There is little evidence that interventions with multiple components are more effective than interventions with single components as shown in a systematic review (Foxcroft et al., 2011):
No interventions met the criteria for this category.
Below you can find definitions and further explanation for some of the terms used in this section of the Best practice portal. A more general glossary for the best practice portal is also available.
A type of prevention intervention which aims to they aim to modify inner qualities (personality traits such as self-esteem and self-efficacy, and motivational aspects such as the intention to use drugs).
Before-after (BA) study design
Interventions for which precise measures of the effects in favour of the type of intervention were found in systematic reviews of relevant studies. An intervention ranked as ‘beneficial’ is suitable for most patients/contexts. See the relevant module methodology page for further information.
Controlled before-after (CBA) study design. UCBA stands for Uncontrolled before-after study design.
Cognitive behavioral therapy is an individual based intervention occurring in three stages. Phase 1 is aimed at determining and prioritizing the patient’s problems and constructing the treatment contract. Phase 2 is aimed at increasing coping competence and reducing risky behaviors. Phase 3 focuses on relapse prevention. Each session is administered once per week over a period of 4-6 months with 60- to 90-minute sessions (Beck AT, Wright FW, Newman CF, Liese B. Cognitive Therapy of substance abuse. New York: Guilford Press, 1993).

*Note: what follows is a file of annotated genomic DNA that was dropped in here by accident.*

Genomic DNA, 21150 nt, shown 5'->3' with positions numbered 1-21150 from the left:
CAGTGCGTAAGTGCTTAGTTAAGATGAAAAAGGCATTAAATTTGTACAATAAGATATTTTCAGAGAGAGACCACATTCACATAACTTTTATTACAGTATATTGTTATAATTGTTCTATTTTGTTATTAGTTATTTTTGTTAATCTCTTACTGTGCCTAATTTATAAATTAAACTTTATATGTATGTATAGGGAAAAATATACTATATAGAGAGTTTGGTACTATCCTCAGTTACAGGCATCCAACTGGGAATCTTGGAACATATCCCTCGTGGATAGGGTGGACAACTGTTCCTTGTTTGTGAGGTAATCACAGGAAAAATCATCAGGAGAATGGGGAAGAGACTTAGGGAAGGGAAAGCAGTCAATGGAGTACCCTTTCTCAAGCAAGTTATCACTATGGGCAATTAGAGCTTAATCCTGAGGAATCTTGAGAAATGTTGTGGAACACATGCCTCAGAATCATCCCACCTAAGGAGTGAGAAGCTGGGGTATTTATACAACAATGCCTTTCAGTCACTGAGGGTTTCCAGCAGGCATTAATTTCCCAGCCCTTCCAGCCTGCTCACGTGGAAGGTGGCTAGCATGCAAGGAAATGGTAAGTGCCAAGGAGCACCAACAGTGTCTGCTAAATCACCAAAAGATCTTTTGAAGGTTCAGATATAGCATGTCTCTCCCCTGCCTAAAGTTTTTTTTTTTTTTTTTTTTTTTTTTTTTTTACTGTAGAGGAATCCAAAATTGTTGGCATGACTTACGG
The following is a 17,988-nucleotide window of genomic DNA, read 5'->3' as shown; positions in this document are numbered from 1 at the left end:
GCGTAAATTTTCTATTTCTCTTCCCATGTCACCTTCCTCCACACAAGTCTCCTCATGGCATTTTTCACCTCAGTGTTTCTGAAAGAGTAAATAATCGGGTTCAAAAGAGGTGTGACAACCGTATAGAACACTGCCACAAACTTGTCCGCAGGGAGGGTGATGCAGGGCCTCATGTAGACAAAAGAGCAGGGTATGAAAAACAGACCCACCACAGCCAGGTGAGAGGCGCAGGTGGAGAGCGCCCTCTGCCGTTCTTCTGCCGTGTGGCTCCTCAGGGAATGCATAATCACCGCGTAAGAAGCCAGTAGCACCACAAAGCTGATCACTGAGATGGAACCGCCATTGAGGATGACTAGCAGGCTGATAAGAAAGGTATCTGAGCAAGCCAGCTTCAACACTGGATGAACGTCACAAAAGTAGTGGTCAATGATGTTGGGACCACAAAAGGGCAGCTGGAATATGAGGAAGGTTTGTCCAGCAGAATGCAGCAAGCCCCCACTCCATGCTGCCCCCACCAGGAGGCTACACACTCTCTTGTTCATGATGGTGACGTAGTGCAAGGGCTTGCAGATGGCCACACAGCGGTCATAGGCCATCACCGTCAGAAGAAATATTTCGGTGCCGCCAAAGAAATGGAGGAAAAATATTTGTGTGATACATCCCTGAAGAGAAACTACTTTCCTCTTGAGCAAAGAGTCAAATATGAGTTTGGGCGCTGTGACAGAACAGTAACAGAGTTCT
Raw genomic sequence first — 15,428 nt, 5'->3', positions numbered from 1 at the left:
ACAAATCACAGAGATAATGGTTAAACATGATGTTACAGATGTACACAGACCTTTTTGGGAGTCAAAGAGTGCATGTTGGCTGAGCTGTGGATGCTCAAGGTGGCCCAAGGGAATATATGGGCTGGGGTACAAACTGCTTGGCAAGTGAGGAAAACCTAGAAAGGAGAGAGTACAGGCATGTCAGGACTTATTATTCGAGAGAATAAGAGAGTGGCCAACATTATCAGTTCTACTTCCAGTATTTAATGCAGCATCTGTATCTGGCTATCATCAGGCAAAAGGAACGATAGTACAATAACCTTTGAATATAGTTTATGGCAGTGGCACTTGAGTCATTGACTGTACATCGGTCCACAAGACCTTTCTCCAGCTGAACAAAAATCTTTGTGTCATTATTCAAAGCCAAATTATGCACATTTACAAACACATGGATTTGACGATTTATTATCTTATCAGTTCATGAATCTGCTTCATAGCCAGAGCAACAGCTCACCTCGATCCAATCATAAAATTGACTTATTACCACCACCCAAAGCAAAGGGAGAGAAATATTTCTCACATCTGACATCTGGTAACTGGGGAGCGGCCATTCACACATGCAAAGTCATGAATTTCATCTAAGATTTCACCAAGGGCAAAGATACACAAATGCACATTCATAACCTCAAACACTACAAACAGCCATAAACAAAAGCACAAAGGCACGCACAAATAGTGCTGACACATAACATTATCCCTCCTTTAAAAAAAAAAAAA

Controlled clinical trials (CCT)
A cohort study is a type of observational study that follows a group of people (i.e. a cohort) over time. In a prospective cohort study, the cohort is formed and then followed over time. In a retrospective cohort study, data is gathered for a cohort that was formed sometime in the past.
The Confidence Interval (CI) is a measure of the precision (or uncertainty) of study results. It is the interval that most likely includes the true value of the parameter we are calculating, where 'most likely' is taken by common usage to be a 95% probability. Thus the current expression of '95 % CI'. A wide CI indicates less precise estimates of effect and vice versa.
Current population survey (CPS)
A cross-sectional study is a study employing a single point of data collection for each participant or system being studied.They are usually conducted to estimate the prevalence of the outcome of interest for a given population at a given point in time.
Interventions that gave negative results if compared with a standard intervention or no intervention, for example. See the relevant module methodology page for further information.
Additional information for prevention
For ethical reasons this category in prevention should be considered as interventions with negative and undesired (iatrogenic) effect.